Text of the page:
Many places will offer some form of accommodation, only to have the point of failure be the employee in charge of the accommodation. Signs saying “we will write for you” are common. However, workers or even doctors can refuse to write at all, write only “keywords”, or label you as difficult and attempt to ignore you in the future.

Agency is the ability to have control over the choices you make and how to act on them. Many people with disabilities are robbed of their agency by people around them. If you have a disability that creates friction or discomfort for others, it is not uncommon to have well-intentioned employees unilaterally take control of your situation. I have had experienced employees making decisions, going through entire processes without informing me about what they were doing or why. I have seen wheelchair users forcibly picked up and lifted over steps without offer or warning.

It is also not uncommon to see people staring at, talking about, or avoiding people with disabilities.

With all of this, it isn’t a surprise that in a Japanese government survey about discrimination against people with disabilities, almost 90% of survey respondents reported feeling that discrimination exists.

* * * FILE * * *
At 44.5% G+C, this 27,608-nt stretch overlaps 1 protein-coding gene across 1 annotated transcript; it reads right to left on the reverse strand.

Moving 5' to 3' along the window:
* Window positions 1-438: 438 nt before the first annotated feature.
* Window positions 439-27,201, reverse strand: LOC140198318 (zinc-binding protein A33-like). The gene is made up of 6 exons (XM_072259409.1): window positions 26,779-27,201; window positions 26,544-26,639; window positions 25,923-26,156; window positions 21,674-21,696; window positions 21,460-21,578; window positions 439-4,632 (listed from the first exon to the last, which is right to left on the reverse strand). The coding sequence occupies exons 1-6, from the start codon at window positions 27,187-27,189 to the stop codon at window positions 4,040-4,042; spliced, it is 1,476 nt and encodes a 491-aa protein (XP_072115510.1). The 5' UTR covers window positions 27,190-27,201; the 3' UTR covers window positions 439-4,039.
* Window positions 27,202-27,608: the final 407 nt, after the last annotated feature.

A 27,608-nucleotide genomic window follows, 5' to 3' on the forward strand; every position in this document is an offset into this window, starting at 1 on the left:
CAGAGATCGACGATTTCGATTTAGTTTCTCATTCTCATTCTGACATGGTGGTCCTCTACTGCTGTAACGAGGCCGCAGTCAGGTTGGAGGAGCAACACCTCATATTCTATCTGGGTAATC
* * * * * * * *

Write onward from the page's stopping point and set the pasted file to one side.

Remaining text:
Accommodations in Japan

This is not to say that Japan is completely hostile to those with disabilities. These things happen to people in other countries as well. However, in my experience, Japan can be less accessible and accommodating than other places.

Some accommodations are immediately apparent. Any major city or station is the large, yellow blocks with raised stripes or dots for people with visual disabilities. The stripes indicate the flow of foot traffic, while the dots indicate where to stop or exercise caution. Additionally, large intersections will have extremely loud beeps with different patterns to indicate when it is safe to cross.

In the public transportation system, trains and buses have accommodations for people with mobility disabilities; when notified ahead of time, employees will use portable ramps to help passengers onto the train/bus near designated seating areas. This is an institutionalized method of making public transport accessible. These types of accommodations are equally necessary for not only people who have mobility issues, but also the number of people among Japan’s aging population who will develop mobility issues in the near future.